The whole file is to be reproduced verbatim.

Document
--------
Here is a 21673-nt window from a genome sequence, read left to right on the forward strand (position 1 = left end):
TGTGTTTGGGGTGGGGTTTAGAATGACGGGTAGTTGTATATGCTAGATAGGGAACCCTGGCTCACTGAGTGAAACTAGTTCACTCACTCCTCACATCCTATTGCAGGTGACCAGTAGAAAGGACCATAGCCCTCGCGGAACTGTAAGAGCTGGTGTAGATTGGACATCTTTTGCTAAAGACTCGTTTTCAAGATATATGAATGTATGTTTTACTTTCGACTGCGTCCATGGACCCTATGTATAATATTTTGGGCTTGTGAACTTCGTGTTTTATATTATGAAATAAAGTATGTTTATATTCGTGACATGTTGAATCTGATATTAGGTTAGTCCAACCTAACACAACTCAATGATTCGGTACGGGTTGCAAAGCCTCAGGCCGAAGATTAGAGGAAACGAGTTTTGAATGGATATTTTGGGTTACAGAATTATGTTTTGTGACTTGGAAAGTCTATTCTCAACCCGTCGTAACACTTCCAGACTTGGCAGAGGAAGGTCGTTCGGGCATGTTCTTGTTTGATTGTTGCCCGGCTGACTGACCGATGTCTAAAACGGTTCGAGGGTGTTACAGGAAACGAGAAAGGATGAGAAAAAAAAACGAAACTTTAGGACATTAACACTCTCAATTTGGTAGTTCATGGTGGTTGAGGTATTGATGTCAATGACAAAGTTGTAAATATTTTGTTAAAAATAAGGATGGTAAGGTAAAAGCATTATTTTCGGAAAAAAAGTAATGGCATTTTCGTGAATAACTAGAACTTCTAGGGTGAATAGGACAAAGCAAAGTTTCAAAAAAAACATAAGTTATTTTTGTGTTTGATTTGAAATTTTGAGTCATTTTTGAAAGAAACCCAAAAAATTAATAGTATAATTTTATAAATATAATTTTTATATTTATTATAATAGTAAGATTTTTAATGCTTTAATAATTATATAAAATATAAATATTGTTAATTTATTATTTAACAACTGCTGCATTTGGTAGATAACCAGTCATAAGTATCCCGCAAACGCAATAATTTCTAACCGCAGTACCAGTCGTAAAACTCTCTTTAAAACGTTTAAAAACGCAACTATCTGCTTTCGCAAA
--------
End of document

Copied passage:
Here is a 21673-nt window from a genome sequence, read left to right on the forward strand (position 1 = left end):
TGTGTTTGGGGTGGGGTTTAGAATGACGGGTAGTTGTATATGCTAGATAGGGAACCCTGGCTCACTGAGTGAAACTAGTTCACTCACTCCTCACATCCTATTGCAGGTGACCAGTAGAAAGGACCATAGCCCTCGCGGAACTGTAAGAGCTGGTGTAGATTGGACATCTTTTGCTAAAGACTCGTTTTCAAGATATATGAATGTATGTTTTACTTTCGACTGCGTCCATGGACCCTATGTATAATATTTTGGGCTTGTGAACTTCGTGTTTTATATTATGAAATAAAGTATGTTTATATTCGTGACATGTTGAATCTGATATTAGGTTAGTCCAACCTAACACAACTCAATGATTCGGTACGGGTTGCAAAGCCTCAGGCCGAAGATTAGAGGAAACGAGTTTTGAATGGATATTTTGGGTTACAGAATTATGTTTTGTGACTTGGAAAGTCTATTCTCAACCCGTCGTAACACTTCCAGACTTGGCAGAGGAAGGTCGTTCGGGCATGTTCTTGTTTGATTGTTGCCCGGCTGACTGACCGATGTCTAAAACGGTTCGAGGGTGTTACAGGAAACGAGAAAGGATGAGAAAAAAAAACGAAACTTTAGGACATTAACACTCTCAATTTGGTAGTTCATGGTGGTTGAGGTATTGATGTCAATGACAAAGTTGTAAATATTTTGTTAAAAATAAGGATGGTAAGGTAAAAGCATTATTTTCGGAAAAAAAGTAATGGCATTTTCGTGAATAACTAGAACTTCTAGGGTGAATAGGACAAAGCAAAGTTTCAAAAAAAACATAAGTTATTTTTGTGTTTGATTTGAAATTTTGAGTCATTTTTGAAAGAAACCCAAAAAATTAATAGTATAATTTTATAAATATAATTTTTATATTTATTATAATAGTAAGATTTTTAATGCTTTAATAATTATATAAAATATAAATATTGTTAATTTATTATTTAACAACTGCTGCATTTGGTAGATAACCAGTCATAAGTATCCCGCAAACGCAATAATTTCTAACCGCAGTACCAGTCGTAAAACTCTCTTTAAAACGTTTAAAAACGCAACTATCTGCTTTCGCAAA